I hung the bikes up and haven't touched them since, although I'm starting to get the desire again which has probably led me to write the report. January 1 training will begin in earnest as I prepare for the 2008 campaign racing semi-pro mtb and Cat. 2 'cross. Until then, its time to enjoy a life not structured around training. I'll be posting random stuff from here, so tune in if you're wicked bored!

Monday, November 19, 2007


I must share this race report written by Kona's Erik Tonkin. The event was won by co-Kona racer Barry Wicks pictured above:
2007 Singlespeed Cyclocross World Championship
Man, that sounds like fun!

Saturday, November 17, 2007

Plymouth 'Cross Pics

Thanks to Verissa for snapping some fanastic photos!


Tuesday, November 13, 2007

Plymouth South Cyclocross 11/11

Pro 1,2,3

I zipped down to the Cape Saturday after Drake’s first hockey game and classes. I stayed over at my mom’s and polished off one of her infamous lists Sunday morning. Then it was a short drive to Plymouth South high school, site of today’s event, a new one on the calendar. There was quite a nip in the air, but it was sunny so it felt OK. As this was a local event, the Elite field was predictably small and there were some familiar faces at the start line like pro roadie Mark McCormack, fellow Elite masters Johnny Bold, Kevin Hines, Colman O’Connor, and mtb single-speeder Thom Parsons. I anticipated the race to be a fun, hard event given the cast of characters.
Perhaps the most unique aspect of today’s race was the spectators. KHS alums Joey K, Verissa, and the Moff were all in attendance in addition to my dad and Katherine. I actually had a small fan base who didn’t have to cheer for me just because they’re related to me, although my dad and Katherine did! I chatted with the KHS trio as I was warming up. Although I didn’t realize it at the time, this may have been when the pressure to perform well took root.
Here's a LINK to the course.
I took a couple of laps on the course after the Elite women finished. I wasn’t immediately sure how the track did or didn’t suit me. It began on pavement to spread things out, took a few turns, then narrowed to singletrack through some woods. There was a quick pitch up after a loose left-hander that demanded preparation by shifting well in advance. Then we crossed a road to an open field where we were sent up a small hill that had a 45 degree turn right at the top, then down and around a baseball field, half of which was into the wind, then into a nice singletrack descent which naturally led to a climb which also needed to be planned for by shifting to the right gear in advance. The final stretch had us back into an open field followed by 2 sand pits with barriers in between. I was unable to ride either pit during my warmup, but figured at race-pace they’d be rideable.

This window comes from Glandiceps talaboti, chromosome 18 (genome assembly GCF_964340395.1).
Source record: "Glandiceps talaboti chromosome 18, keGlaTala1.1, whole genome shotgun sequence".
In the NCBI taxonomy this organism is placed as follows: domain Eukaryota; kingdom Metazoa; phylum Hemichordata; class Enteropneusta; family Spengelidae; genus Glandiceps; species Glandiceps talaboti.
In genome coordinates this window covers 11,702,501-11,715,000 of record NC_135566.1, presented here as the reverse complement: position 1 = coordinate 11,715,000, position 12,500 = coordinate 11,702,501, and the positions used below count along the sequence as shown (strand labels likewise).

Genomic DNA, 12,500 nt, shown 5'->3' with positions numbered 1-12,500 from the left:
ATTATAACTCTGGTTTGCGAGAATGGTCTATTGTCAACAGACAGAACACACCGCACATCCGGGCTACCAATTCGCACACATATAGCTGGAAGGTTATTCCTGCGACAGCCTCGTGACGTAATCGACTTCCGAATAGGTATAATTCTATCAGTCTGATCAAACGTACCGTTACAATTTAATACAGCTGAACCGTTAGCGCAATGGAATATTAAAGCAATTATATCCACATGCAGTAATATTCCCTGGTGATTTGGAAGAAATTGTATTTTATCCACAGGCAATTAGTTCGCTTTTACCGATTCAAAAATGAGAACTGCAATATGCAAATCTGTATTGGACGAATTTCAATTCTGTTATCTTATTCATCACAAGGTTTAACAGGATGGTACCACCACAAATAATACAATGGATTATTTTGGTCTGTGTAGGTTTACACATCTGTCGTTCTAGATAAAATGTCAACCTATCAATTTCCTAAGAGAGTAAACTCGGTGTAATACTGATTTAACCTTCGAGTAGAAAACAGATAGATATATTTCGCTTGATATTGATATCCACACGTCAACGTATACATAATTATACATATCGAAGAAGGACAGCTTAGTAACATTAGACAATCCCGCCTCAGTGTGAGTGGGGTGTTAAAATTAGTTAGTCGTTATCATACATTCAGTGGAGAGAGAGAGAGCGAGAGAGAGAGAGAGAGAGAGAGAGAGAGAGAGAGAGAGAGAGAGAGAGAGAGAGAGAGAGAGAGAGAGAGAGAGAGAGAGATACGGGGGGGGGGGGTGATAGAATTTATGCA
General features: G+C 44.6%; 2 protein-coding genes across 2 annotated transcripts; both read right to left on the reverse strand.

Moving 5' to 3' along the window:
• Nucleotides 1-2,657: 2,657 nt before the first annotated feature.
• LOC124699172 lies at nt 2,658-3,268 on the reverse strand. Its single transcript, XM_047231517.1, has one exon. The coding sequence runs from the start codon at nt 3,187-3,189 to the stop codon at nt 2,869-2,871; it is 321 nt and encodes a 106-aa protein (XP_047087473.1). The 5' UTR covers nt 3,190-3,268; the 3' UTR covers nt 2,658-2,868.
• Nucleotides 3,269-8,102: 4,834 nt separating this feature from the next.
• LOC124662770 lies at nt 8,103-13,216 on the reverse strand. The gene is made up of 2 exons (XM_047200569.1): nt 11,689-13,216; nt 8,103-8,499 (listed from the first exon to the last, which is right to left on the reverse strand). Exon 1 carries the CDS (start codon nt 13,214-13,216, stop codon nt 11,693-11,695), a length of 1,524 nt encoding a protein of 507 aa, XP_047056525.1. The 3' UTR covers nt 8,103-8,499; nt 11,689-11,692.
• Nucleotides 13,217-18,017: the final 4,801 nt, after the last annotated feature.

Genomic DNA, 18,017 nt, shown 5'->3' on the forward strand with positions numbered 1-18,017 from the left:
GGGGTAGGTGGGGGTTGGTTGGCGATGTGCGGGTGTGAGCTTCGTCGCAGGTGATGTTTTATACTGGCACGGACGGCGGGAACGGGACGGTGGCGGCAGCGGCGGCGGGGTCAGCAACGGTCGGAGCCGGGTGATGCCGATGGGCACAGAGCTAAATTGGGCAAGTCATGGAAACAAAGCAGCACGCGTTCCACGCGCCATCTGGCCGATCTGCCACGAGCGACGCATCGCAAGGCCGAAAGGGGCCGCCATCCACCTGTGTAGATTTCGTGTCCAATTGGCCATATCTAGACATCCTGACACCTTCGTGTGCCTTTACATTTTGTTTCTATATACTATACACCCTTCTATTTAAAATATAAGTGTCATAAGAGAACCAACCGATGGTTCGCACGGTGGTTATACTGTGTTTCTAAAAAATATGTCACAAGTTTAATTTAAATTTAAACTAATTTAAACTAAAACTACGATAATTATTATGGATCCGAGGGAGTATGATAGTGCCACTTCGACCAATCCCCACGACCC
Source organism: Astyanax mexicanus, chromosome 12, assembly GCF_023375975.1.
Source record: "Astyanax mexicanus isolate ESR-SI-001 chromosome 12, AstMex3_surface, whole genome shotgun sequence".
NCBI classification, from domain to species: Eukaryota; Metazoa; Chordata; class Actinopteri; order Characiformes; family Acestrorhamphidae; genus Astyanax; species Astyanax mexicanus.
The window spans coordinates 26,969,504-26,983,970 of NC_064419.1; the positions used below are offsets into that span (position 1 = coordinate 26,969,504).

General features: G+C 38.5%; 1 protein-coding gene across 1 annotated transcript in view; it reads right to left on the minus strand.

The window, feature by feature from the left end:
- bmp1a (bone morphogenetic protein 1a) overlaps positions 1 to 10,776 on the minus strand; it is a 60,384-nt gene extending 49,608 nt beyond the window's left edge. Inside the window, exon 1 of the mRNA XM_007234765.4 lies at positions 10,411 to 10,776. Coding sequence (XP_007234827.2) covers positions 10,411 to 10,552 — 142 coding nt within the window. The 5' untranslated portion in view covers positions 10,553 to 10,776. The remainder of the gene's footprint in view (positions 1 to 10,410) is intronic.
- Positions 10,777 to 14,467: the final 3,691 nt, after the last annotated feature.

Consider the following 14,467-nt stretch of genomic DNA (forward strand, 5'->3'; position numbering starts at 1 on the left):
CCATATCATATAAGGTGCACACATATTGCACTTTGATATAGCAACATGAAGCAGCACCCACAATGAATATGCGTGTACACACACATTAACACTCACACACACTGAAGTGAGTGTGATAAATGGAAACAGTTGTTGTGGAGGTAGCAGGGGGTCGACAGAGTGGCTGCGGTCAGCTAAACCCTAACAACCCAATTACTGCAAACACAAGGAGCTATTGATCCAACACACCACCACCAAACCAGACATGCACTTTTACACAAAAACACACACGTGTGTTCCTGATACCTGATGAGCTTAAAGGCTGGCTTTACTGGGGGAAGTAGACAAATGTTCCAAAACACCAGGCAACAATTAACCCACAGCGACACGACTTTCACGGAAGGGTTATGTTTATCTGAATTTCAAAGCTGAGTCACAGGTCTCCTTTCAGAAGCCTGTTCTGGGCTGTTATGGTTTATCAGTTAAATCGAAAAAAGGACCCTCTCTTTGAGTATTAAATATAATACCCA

I lined up on the back row with Thom and a Bikereg guy whom I’ve raced with before. The start was uneventful and I thought I was in decent position heading into the technical stuff. Got passed by a few on a turn which surprised me, I guess I didn’t have a good line. We get to the road crossing and suddenly I’m down! I must have either leaned in and tried to turn on the road or stood up to accelerate and lifted up the front end. Either way, my wheels washed out from under me and my ankle, thigh, and elbow all kissed pavement in that order resulting in some superficial scrapes on bike and body. I was in such shock! I quickly righted myself and sprinted to catch back on. All but Thom and Bikereg were now pulling away from me. I pinned it to the summit of the climb on the back side when fate knocked me down again! I believe I caught my handlebar on a little pine tree right at the top and it hooked me resulting in a fairly harmless lay down. Thom and Bikereg had to take evasive action and did some bushwacking of their own to get down the hill unscathed. I felt like a total dip for making them lose touch with the group. What was the deal with me!? I think I know, anytime I race Elite, I feel pressured to do too much too early. I was racing over my concentration level. Plus, I had all those fans there, I didn’t want to disappoint! Well, if they wanted to see me DFL, I gave them their money’s worth! So there I was, last watching the line of riders get thin and small as they cruised into the distance. Last time my dad watched me race, I was DFL thanks to a flat. Now I had only myself to blame, so I set out to try and salvage the day. Thankfully, I had no further bufonic incidents. I just set my sights on any rider ahead of me and worked on reeling them in. I quickly reeled in Bikereg, he later DNF’d. Then it was Patrick Goguen I think, he DNF’d. then it was Thom. He was a tough nut to crack as he had a proper gearing for the straights and killed it every time. unfortunately, I think the long climb actually killed him and that’s where I passed. Its hard to remember if I nipped any others in the long, middle stretch of the race. The funny thing is, apparently folks were DNFing anytime Thom and I passed them, what are chop liver?! With a couple to go, I heard 2 things from the announcer that motivated me to dig deep to finish up: 1. Mark McCormack was closing in on me and I did NOT want to get lapped and 2. The rider ahead of me was in 8th place, the final $ spot. So I found another can of whoop-ass deep inside and I set out for the CCB rider ahead of me which in turn should keep me ahead of McCormack. It all played out. I passed the finish line with Mark still a minute or so behind and I sensed I gained a lot of space on the CCB rider. See, I had been trying to be a tough guy and ride both sandpits I mentioned. The first one was tricky as it was just after a turn, so momentum was minimal, plus the entrance had evolved into a hole where more speed was scrubbed off. I finally just ran it like I’m sure everyone else was doing. I came to this realization after my right calf locked up in a cramp when I straddled my bike when I came to a dead stop mid-sand pit. The 2nd pit was no sweat as I found a nice line on the outside and could power through all day. I officially reeled in the CCb guy on the final lap at the top of the little hill which was just what I hoped would happen so I could sit on his wheel in the wind. About mid-way through the field I made my move and passed him so as to be ahead in the singletrack. It worked like a charm. He either gave up or had an issue as he was not in sight as I snuck a look back before the final journey through the sandpits.